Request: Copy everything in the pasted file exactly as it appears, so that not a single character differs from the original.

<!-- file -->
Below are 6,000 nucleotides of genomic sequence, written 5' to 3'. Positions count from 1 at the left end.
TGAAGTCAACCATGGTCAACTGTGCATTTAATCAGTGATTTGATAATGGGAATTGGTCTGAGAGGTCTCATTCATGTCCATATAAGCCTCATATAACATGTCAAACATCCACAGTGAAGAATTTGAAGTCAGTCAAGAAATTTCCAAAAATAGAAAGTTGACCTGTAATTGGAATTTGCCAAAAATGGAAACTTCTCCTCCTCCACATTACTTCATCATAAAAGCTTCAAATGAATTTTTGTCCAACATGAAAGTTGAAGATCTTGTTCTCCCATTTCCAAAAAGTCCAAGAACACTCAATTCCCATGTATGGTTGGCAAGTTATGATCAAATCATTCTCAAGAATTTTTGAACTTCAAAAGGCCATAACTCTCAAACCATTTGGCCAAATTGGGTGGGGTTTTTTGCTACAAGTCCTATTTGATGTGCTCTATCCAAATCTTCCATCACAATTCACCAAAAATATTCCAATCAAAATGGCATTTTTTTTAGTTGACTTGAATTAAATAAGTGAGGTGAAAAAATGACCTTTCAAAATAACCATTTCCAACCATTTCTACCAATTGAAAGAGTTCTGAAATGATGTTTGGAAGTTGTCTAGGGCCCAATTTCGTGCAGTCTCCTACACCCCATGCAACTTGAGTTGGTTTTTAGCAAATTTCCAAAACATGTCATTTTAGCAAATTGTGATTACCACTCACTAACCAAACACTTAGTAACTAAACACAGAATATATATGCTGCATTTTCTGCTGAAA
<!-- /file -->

Below are 6,000 nucleotides of genomic sequence, written 5' to 3'. Positions count from 1 at the left end.
TGAAGTCAACCATGGTCAACTGTGCATTTAATCAGTGATTTGATAATGGGAATTGGTCTGAGAGGTCTCATTCATGTCCATATAAGCCTCATATAACATGTCAAACATCCACAGTGAAGAATTTGAAGTCAGTCAAGAAATTTCCAAAAATAGAAAGTTGACCTGTAATTGGAATTTGCCAAAAATGGAAACTTCTCCTCCTCCACATTACTTCATCATAAAAGCTTCAAATGAATTTTTGTCCAACATGAAAGTTGAAGATCTTGTTCTCCCATTTCCAAAAAGTCCAAGAACACTCAATTCCCATGTATGGTTGGCAAGTTATGATCAAATCATTCTCAAGAATTTTTGAACTTCAAAAGGCCATAACTCTCAAACCATTTGGCCAAATTGGGTGGGGTTTTTTGCTACAAGTCCTATTTGATGTGCTCTATCCAAATCTTCCATCACAATTCACCAAAAATATTCCAATCAAAATGGCATTTTTTTTAGTTGACTTGAATTAAATAAGTGAGGTGAAAAAATGACCTTTCAAAATAACCATTTCCAACCATTTCTACCAATTGAAAGAGTTCTGAAATGATGTTTGGAAGTTGTCTAGGGCCCAATTTCGTGCAGTCTCCTACACCCCATGCAACTTGAGTTGGTTTTTAGCAAATTTCCAAAACATGTCATTTTAGCAAATTGTGATTACCACTCACTAACCAAACACTTAGTAACTAAACACAGAATATATATGCTGCATTTTCTGCTGAAA